Cambridge, Mass. - August 5, 2013 - Researchers at the Harvard School of Engineering and Applied Sciences (SEAS) have developed a way for photographers and microscopists to create a 3D image through a single lens, without moving the camera.
Published in the journal Optics Letters, this improbable-sounding technology relies only on computation and mathematics—no unusual hardware or fancy lenses. The effect is the equivalent of seeing a stereo image with one eye closed.
That's easier said than done, as principal investigator Kenneth B. Crozier, John L. Loeb Associate Professor of the Natural Sciences, explains.
"If you close one eye, depth perception becomes difficult. Your eye can focus on one thing or another, but unless you also move your head from side to side, it's difficult to gain much sense of objects' relative distances," Crozier says. "If your viewpoint is fixed in one position, as a microscope would be, it's a challenging problem."
Offering a workaround, Crozier and graduate student Antony Orth essentially compute how the image would look if it were taken from a different angle. To do this, they rely on the clues encoded within the rays of light entering the camera.
"Arriving at each pixel, the light's coming at a certain angle, and that contains important information," explains Crozier. "Cameras have been developed with all kinds of new hardware—microlens arrays and absorbing masks—that can record the direction of the light, and that allows you to do some very interesting things, such as take a picture and focus it later, or change the perspective view. That's great, but the question we asked was, can we get some of that functionality with a regular camera, without adding any extra hardware?"
The key, they found, is to infer the angle of the light at each pixel, rather than directly measuring it (which standard image sensors and film would not be able to do). The team's solution is to take two images from the same camera position but focused at different depths. The slight differences between these two images provide enough information for a computer to mathematically create a brand-new image as if the camera had been moved to one side.
By stitching these two images together into an animation, Crozier and Orth provide a way for amateur photographers and microscopists alike to create the impression of a stereo image without the need for expensive hardware. They are calling their computational method "light-field moment imaging"—not to be confused with "light field cameras" (like the Lytro), which achieve similar effects using high-end hardware rather than computational processing.
Importantly, the technique offers a new and very accessible way to create 3D images of translucent materials, such as biological tissues.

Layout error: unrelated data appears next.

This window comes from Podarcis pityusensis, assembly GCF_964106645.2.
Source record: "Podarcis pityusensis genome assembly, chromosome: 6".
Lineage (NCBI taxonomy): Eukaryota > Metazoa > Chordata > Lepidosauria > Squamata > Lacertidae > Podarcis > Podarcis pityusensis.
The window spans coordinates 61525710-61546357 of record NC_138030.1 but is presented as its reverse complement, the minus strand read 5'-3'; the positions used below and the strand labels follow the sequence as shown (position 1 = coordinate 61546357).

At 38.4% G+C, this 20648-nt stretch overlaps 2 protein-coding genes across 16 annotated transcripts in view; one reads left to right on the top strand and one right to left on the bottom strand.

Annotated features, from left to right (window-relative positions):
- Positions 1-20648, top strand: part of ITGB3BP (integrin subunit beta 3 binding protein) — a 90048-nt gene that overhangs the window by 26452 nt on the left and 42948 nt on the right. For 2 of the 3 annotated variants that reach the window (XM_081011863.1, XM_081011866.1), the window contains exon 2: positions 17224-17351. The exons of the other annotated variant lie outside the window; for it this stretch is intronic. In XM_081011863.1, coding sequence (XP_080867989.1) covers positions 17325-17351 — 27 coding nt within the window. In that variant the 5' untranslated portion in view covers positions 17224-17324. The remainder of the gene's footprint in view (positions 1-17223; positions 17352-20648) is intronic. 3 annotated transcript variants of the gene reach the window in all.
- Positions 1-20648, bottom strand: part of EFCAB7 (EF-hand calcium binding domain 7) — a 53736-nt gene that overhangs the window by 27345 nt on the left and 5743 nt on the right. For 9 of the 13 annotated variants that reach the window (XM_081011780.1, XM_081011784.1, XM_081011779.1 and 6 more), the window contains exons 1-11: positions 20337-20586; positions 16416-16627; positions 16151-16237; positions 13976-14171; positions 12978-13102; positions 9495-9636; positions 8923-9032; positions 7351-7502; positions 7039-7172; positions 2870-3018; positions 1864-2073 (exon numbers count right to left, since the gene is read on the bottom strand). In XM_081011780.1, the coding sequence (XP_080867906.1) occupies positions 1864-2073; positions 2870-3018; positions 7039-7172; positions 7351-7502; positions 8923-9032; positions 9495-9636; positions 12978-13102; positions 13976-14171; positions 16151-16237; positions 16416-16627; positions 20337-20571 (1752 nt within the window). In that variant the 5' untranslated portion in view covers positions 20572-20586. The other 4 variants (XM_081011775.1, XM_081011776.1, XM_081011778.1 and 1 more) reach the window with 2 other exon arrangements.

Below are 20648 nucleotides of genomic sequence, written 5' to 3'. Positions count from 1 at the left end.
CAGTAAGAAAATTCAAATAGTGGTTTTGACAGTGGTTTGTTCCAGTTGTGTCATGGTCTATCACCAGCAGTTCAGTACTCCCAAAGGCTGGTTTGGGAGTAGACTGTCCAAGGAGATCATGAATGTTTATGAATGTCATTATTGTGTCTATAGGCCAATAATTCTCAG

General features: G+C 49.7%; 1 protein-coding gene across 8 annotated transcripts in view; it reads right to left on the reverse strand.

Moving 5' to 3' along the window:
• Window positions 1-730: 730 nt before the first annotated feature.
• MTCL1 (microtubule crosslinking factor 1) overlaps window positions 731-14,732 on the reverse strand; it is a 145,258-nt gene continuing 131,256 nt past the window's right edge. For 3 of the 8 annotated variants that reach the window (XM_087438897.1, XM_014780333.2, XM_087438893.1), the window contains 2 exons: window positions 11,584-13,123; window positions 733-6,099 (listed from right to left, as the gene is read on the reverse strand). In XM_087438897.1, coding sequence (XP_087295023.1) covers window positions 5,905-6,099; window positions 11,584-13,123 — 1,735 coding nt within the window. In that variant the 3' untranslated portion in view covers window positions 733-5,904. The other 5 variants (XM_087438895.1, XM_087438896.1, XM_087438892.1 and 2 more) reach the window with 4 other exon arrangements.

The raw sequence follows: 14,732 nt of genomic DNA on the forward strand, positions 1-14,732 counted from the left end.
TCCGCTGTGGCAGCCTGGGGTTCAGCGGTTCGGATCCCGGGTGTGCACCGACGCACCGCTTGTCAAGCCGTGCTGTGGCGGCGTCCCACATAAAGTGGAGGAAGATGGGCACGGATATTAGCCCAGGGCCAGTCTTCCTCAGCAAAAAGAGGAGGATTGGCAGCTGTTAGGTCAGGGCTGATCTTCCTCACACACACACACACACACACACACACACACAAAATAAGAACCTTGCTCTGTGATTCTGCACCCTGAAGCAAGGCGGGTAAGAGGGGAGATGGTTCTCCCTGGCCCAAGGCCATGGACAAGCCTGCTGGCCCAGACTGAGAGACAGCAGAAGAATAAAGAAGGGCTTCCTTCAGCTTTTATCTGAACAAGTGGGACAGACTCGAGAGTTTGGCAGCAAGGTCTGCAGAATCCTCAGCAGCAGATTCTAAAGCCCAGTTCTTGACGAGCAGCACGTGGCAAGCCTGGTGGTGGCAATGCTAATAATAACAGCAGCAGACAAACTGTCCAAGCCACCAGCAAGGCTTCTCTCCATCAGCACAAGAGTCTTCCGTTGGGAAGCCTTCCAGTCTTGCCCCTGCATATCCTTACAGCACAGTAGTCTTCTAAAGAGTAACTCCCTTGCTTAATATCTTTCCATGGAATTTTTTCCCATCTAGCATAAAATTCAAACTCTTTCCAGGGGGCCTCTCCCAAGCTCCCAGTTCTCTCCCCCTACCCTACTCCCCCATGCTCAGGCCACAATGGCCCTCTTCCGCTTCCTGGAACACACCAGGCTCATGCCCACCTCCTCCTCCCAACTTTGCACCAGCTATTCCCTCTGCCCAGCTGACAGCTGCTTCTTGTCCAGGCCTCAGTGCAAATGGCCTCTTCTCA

Biologists can use a variety of tools to create 3D optical images, including light-field microscopes, which are limited in terms of spatial resolution and are not yet commercially available; confocal microscopes, which are expensive; and a computational method called "shape from focus," which uses a stack of images focused at different depths to identify at which layer each object is most in focus. That's less sophisticated than Crozier and Orth's new technique because it makes no allowance for overlapping materials, such as a nucleus that might be visible through a cell membrane, or a sheet of tissue that's folded over on itself. Stereo microscopes may be the most flexible and affordable option right now, but they are still not as common in laboratories as traditional, monocular microscopes.
"This method devised by Orth and Crozier is an elegant solution to extract depth information with only a minimum of information from a sample," says Conor L. Evans, an assistant professor at Harvard Medical School and an expert in biomedical imaging, who was not involved in the research. "Depth measurements in microscopy are usually made by taking many sequential images over a range of depths; the ability to glean depth information from only two images has the potential to accelerate the acquisition of digital microscopy data."
"As the method can be applied to any image pair, microscopists can readily add this approach to our toolkit," Evans adds. "Moreover, as the computational method is relatively straightforward on modern computer hardware, the potential exists for real-time rendering of depth-resolved information, which will be a boon to microscopists who currently have to comb through large data sets to generate similar 3D renders. I look forward to using their method in the future."
The new technology also suggests an alternative way to create 3D movies for the big screen.
"When you go to a 3D movie, you can't help but move your head to try to see around the 3D image, but of course it's not going to do anything because the stereo image depends on the glasses," explains Orth, a Ph.D. student in applied physics. "Using light-field moment imaging, though, we're creating the perspective-shifted images that you'd fundamentally need to make that work—and just from a regular camera. So maybe one day this will be a way to just use all of the existing cinematography hardware, and get rid of the glasses. With the right screen, you could play that back to the audience, and they could move their heads and feel like they're actually there."
For the 3D effect to be noticeable, the camera aperture must be wide enough to let in light from a wide range of angles so that the differences between the two images focused at different depths are distinct. However, while a cellphone camera proves too small (Orth tried it on his iPhone), a standard 50 mm lens on a single-lens reflex camera is more than adequate.